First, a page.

After an offseason loaded with more unanswerable questions than any other in recent memory, Louisville football fans got their first two major answers of 2015 last Saturday from inside the Georgia Dome in Atlanta.
The first wasn't the one they wanted to hear. Despite appearing to be of Auburn's caliber for the duration of the 4 quarter game, a handful of those correctible mistakes that plague young teams at the beginning of seasons kept UofL from pulling the upset of the 6th-ranked Tigers.
The second answer, though, that's the one that still has Cardinal fans buzzing about the potential of both the next three months and the next three years.
Lamar Jackson, the forgotten man in the oft-discussed battle to be Louisville's starting quarterback in 2015, will now head into his second college game with a stranglehold on the job. That's what happens when you become the first Cardinal freshman to rush for more than 100 yards in your first game, and when you nearly lead your team out of a 24-0 hole to stun the preseason favorites in the Southeastern Conference.
Jackson was dazzling in front of both the 79,000 fans inside the Georgia Dome and the even larger national television audience watching on CBS. He treated the Auburn defense like the high school defenders seen by so many on his viral YouTube and Vine highlight videos. When the dust settled and the shimmying, shaking and, yes, throwing, all ended, Jackson had left Louisville fans feeling optimistic about both the rest of the season and the future of the most important position on a football team.
The answer to the biggest question of the summer has spawned some new ones. Can Jackson do this in a non-desperation situation where he had the freedom to improvise? Can he throw well enough to thrive in a standard Bobby Petrino offense or will Petrino have to mold the offense to his strengths? Can a quarterback who likes to run that much stay healthy for an entire season of major college football?
The follow-up answers will come soon enough, but for now, the initial response has successfully sparked the enthusiasm of both Jackson's supporters off and on the field.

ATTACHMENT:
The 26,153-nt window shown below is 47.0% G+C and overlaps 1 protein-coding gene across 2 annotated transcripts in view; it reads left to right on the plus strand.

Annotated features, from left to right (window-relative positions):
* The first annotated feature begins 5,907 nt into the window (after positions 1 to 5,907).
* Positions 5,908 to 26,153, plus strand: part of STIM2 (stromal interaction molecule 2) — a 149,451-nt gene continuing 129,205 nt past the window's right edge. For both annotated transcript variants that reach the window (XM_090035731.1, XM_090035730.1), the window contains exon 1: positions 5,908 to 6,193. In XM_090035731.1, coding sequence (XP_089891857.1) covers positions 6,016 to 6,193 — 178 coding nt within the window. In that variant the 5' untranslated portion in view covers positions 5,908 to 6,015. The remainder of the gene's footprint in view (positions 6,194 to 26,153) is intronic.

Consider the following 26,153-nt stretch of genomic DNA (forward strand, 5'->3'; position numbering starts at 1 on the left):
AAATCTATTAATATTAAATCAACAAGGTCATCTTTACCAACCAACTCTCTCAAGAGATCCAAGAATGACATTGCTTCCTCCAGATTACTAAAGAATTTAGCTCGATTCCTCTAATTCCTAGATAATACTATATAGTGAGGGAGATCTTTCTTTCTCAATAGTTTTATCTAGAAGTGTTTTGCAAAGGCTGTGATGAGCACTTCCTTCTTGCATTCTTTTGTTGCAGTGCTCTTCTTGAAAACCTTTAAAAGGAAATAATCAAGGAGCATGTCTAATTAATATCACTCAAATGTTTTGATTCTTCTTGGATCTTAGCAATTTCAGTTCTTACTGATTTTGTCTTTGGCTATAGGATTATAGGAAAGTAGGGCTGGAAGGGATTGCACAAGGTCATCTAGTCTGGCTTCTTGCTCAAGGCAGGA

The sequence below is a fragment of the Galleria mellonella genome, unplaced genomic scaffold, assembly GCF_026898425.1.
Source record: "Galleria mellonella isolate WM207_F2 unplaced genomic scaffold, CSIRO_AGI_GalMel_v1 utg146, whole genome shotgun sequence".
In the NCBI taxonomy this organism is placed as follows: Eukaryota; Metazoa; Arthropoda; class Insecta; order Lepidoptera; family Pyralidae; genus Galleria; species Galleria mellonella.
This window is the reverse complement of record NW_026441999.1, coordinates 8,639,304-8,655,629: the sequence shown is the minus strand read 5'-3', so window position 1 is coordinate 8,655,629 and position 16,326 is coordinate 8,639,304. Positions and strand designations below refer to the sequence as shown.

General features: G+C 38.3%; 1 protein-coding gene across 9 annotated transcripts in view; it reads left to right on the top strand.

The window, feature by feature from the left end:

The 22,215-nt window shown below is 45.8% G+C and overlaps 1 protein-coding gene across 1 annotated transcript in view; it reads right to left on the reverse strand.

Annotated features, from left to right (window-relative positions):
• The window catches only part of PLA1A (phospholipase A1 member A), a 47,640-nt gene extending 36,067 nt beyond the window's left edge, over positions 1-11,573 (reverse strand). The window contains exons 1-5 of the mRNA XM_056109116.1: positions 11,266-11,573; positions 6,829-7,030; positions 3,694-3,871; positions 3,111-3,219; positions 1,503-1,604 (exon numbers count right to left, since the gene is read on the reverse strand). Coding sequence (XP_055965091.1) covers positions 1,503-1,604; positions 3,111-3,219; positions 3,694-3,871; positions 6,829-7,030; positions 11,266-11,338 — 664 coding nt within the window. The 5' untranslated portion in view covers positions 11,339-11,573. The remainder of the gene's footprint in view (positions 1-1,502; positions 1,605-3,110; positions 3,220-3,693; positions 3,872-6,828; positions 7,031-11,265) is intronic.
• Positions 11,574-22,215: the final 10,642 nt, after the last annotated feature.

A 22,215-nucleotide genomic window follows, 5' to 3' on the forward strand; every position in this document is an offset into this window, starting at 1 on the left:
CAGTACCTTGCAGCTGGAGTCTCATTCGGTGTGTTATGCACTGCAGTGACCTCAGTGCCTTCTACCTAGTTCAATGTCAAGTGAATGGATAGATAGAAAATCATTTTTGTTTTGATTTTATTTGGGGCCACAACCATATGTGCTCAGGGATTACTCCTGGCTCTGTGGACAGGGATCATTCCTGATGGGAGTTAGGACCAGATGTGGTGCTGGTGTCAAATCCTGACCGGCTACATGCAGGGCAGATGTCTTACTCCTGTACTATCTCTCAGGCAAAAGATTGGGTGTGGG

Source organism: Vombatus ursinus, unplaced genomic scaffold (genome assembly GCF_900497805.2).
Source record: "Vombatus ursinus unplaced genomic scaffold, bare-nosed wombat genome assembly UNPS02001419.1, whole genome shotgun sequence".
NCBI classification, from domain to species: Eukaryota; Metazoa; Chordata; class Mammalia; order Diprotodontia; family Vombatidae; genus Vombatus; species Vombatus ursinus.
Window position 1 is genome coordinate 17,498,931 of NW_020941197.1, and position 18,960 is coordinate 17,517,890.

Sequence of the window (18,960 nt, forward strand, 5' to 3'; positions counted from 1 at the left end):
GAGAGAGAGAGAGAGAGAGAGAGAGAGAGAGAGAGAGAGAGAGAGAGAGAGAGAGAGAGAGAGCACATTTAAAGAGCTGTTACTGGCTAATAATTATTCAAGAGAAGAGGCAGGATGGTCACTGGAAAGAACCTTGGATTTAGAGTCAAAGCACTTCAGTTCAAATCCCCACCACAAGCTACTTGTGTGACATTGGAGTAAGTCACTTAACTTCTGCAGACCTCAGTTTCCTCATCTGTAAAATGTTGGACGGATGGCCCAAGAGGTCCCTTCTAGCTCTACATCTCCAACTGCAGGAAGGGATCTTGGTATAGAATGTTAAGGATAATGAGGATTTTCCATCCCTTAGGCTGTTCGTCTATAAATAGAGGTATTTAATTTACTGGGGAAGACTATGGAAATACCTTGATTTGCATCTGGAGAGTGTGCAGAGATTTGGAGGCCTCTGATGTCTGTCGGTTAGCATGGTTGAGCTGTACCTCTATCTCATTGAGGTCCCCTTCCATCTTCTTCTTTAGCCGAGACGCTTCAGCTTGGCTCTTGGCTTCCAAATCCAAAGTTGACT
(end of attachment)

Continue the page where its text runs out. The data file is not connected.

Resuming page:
"Lamar is the most exciting quarterback in college football right now," said freshman wide receiver Jaylen Smith, who is Jackson's roommate. "He has an incredible arm. He can probably throw a ball 85 yards. His throws are very accurate and they have high velocity. It gets there very fast."
How Jackson reacts to the added weight of having all week to prepare for a game as a starter will be discovered in five days as Petrino announced publicly on Monday that the freshman would be under center for the first play against Houston.
So how did we get to this point where a freshman many believed would play another position at the college level has already beaten out Reggie Bonnafon, Kyle Bolin and Will Gardner -- three players who all helped the Cardinals win big games last fall? My first indication that this was at least possible came three months ago.
In May, before the freshmen and other newcomers had arrived on campus, Bobby Petrino came into our ESPN Louisville studio for an interview on the Ramsey & Rutherford program that I co-host. The topic of the quarterback battle came up, and when Petrino was asked about Jackson he was almost dismissive. He said that the freshman was a great athlete but that they'd have to see if they could work on his release and figure out whether or not he could grasp the offense and command the respect of his peers.
Fast forward a month and Petrino is back in studio and he's asked the same question. If we had been playing poker I would have folded out of turn because the man did a terrible job disguising the fact that he was pretty sure he'd drawn a winning hand.
"Lamar's going to be a factor," Petrino said with a slight smile. "He's picking things up faster than we thought, and honestly he's throwing the ball better than we thought. We might not have a choice but to play him right away."
Against Auburn, Jackson showed the rest of the world what he showed Petrino during the summer, and on Saturday he'll have his first chance to show a home crowd. His first chance of many.
A version of this column appears in the current issue of The Voice-Tribune